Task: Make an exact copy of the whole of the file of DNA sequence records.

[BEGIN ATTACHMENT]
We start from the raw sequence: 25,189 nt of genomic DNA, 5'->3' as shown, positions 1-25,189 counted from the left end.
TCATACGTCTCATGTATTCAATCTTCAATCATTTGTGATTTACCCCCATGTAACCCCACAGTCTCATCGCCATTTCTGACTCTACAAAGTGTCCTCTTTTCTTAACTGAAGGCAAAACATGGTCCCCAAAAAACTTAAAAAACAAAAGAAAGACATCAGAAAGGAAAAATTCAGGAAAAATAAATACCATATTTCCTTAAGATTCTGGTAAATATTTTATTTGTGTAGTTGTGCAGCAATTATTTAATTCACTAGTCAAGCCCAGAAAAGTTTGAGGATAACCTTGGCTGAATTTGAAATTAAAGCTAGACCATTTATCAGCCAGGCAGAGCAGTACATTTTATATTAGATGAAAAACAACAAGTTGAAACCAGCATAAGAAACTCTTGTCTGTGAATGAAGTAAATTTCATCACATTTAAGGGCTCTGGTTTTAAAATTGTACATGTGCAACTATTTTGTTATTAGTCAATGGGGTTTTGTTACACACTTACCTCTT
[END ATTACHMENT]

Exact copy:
We start from the raw sequence: 25,189 nt of genomic DNA, 5'->3' as shown, positions 1-25,189 counted from the left end.
TCATACGTCTCATGTATTCAATCTTCAATCATTTGTGATTTACCCCCATGTAACCCCACAGTCTCATCGCCATTTCTGACTCTACAAAGTGTCCTCTTTTCTTAACTGAAGGCAAAACATGGTCCCCAAAAAACTTAAAAAACAAAAGAAAGACATCAGAAAGGAAAAATTCAGGAAAAATAAATACCATATTTCCTTAAGATTCTGGTAAATATTTTATTTGTGTAGTTGTGCAGCAATTATTTAATTCACTAGTCAAGCCCAGAAAAGTTTGAGGATAACCTTGGCTGAATTTGAAATTAAAGCTAGACCATTTATCAGCCAGGCAGAGCAGTACATTTTATATTAGATGAAAAACAACAAGTTGAAACCAGCATAAGAAACTCTTGTCTGTGAATGAAGTAAATTTCATCACATTTAAGGGCTCTGGTTTTAAAATTGTACATGTGCAACTATTTTGTTATTAGTCAATGGGGTTTTGTTACACACTTACCTCTT